Exactly 33 months have passed since the arrival of a man Norwich City hoped would help lever them in among the Premier League’s middle order. The £8.5m signing of Ricky van Wolfswinkel from Sporting Lisbon was a big deal – not to mention a club record one – but one goal in an insipid 2013-14 relegation campaign was the net effect and it stretches credulity that the Dutchman, currently on loan at Real Betis, remains on the Canaries’ books.
The deal made nobody look good and was a reminder that, where transfer activity among the division’s lower orders is concerned, talk of ambition, player profiling and the nebulous “next level” frequently fail to be backed up by sound logic. Norwich hope their latest fight for survival falls into a different bracket and that a winter of relatively high-profile incomings did not come too late to avert a second demotion in three seasons.
Their manager, Alex Neil, says one of his lessons from an at times brutal introduction to the top flight has been that “recruitment is absolutely key”. It was something the club had attuned to after promotion from the Championship last summer, when they rejigged a structure that, in Neil’s words, “probably wasn’t in a place where it could or should have been”. Lee Darnbrough became the new head of scouting but there was little time to add the quality Neil felt was necessary and, instead, planning intensified for what, from the outside, may have resembled a desperate January trolley dash.
It certainly speaks of the high stakes at the bottom of the league that Norwich and Saturday’s visitors Newcastle were two of the window’s biggest spenders. Steven Naismith and the Wolfsburg centre-back Timm Klose joined for fees slightly lower than that paid for Van Wolfswinkel, while the Portuguese right-back Ivo Pinto and the conversion of Matt Jarvis’s loan into a permanent deal completed the set. Even if Norwich’s expenditure was not merely a reaction to their foundering league form, the short-term imperative is that the time for settling in has passed.
Klose, a 6ft 4in Swiss international, has made the biggest impression so far. He bought himself favour at the outset, saying that the club’s set-up “smells of football” and receiving cult status in return during a difficult first few weeks. Norwich were midway through a run of eight defeats in nine games when he arrived but Klose was outstanding in a draw with Manchester City and win at West Bromwich Albion that have brought a degree of momentum to a campaign in which the slide had started to appear terminal.
“In the last two games he’s shown all the quality we believed he had,” Neil said. “He’s fitted in great – he’s a good lad who wants to learn, do well for himself and for Norwich – and his performances of late have been excellent.”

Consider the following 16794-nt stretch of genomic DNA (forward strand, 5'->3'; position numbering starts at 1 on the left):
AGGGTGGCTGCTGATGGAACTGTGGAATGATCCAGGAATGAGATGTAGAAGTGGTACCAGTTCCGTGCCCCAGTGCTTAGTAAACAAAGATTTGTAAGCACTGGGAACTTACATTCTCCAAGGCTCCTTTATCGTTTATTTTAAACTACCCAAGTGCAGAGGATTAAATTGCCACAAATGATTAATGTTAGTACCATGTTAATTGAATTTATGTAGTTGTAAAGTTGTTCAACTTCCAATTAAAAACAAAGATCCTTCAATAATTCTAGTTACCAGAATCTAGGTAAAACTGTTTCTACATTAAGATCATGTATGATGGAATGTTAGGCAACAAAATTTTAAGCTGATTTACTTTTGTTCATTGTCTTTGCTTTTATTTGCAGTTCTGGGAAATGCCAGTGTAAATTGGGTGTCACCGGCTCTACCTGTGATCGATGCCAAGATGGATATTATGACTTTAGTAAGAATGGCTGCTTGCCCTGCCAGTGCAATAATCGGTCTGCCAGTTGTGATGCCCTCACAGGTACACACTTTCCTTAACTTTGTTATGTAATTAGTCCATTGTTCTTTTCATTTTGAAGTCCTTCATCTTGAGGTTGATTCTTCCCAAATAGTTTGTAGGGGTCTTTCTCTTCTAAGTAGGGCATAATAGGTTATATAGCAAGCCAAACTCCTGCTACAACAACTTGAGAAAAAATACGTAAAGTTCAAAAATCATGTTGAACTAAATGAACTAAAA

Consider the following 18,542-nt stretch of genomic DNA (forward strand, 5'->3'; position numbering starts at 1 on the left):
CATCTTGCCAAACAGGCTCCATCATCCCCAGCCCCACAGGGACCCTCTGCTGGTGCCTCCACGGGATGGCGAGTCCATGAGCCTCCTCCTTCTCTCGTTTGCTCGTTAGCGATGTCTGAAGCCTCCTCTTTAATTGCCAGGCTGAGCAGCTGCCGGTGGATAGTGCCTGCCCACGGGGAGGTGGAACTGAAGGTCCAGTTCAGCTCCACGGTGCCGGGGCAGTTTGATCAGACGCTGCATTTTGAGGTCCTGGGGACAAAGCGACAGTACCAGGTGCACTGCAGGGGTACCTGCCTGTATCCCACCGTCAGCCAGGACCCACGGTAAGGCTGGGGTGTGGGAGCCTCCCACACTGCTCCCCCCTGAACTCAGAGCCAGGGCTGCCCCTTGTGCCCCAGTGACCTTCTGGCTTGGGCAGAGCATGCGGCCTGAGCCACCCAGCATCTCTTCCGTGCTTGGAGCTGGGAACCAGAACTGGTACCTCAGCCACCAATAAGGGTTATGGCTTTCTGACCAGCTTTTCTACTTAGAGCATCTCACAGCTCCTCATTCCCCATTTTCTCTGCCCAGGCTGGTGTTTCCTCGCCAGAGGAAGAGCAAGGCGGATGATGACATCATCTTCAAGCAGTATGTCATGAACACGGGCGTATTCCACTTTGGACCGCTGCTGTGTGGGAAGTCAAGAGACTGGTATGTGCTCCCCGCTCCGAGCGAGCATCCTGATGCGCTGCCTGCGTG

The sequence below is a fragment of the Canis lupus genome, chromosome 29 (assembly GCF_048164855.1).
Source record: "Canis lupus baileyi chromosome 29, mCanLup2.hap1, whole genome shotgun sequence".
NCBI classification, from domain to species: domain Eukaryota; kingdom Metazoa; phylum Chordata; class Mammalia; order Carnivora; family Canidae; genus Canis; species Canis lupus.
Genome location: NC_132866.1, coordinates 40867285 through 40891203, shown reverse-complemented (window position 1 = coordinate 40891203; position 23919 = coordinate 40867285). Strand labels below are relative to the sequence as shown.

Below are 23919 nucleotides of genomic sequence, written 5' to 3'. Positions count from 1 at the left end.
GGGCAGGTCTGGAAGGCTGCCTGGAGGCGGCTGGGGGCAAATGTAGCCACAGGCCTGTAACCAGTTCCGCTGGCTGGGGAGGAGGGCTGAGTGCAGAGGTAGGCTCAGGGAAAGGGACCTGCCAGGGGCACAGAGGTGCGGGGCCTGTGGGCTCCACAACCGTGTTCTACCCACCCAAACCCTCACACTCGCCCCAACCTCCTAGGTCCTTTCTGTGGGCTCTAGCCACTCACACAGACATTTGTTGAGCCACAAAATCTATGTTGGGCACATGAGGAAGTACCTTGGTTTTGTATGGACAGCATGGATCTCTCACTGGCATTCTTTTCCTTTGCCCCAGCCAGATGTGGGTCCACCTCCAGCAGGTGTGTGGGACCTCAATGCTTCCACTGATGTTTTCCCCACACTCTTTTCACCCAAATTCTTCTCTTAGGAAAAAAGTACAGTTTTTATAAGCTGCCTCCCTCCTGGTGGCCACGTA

A previously unsettled defence that had not kept a clean sheet since 2 January looks more ordered in the presence of Klose and the onus is now on matters further forward to click as well. Naismith is one of the players Norwich would have liked to get over the line in August but after a goalscoring debut against Liverpool on 23 January his impact has been limited, a hamstring injury and a lack of match fitness putting on hold any thoughts that he would be the panacea for a blunt attack.
“We brought Steven in so that in big games he can make a difference for us,” Neil said of the former Everton forward. “He’s played for Rangers in the Uefa Cup and the Champions League, Everton in the Europa League, played in Merseyside derbies and the rest of it, so he’s well versed in that and there’s no question that he should have enough firepower and quality to help us.”
Naismith will be named in the 18 to face Rafa Benítez’s Newcastle, despite pulling out of the Scotland squad to protect his hamstring. He would be an expensive luxury in the Championship and the figures spell out what is expected of him clearly enough. The centre-forward Cameron Jerome has scored three times in 29 league games this season, while Dieumerci Mbokani – who Neil said is “fine … he has all the mental and physical support he needs” after being in close proximity to the Brussels bombings – has four in 23. The Chelsea loanee Patrick Bamford, another January addition, is yet to score in five outings and while players such as Robbie Brady and Jonny Howson are capable of match-winning contributions you sense it could take just a modicum of consistency from someone in front of them to make the difference over the next six weeks.
Neil, who admits to reining in his side’s approach after the 6-2 defeat Norwich suffered at St James’ Park in October, says this return fixture is “more must-win for Newcastle than it is for us”. The table bears that out but if Norwich are to realise the longer-term aims of their January work, then defeat certainly cannot be countenanced. None of the current squad run the risk of turning into a Van Wolfswinkel between now and May but the demand is that they give themselves a platform to be so much more.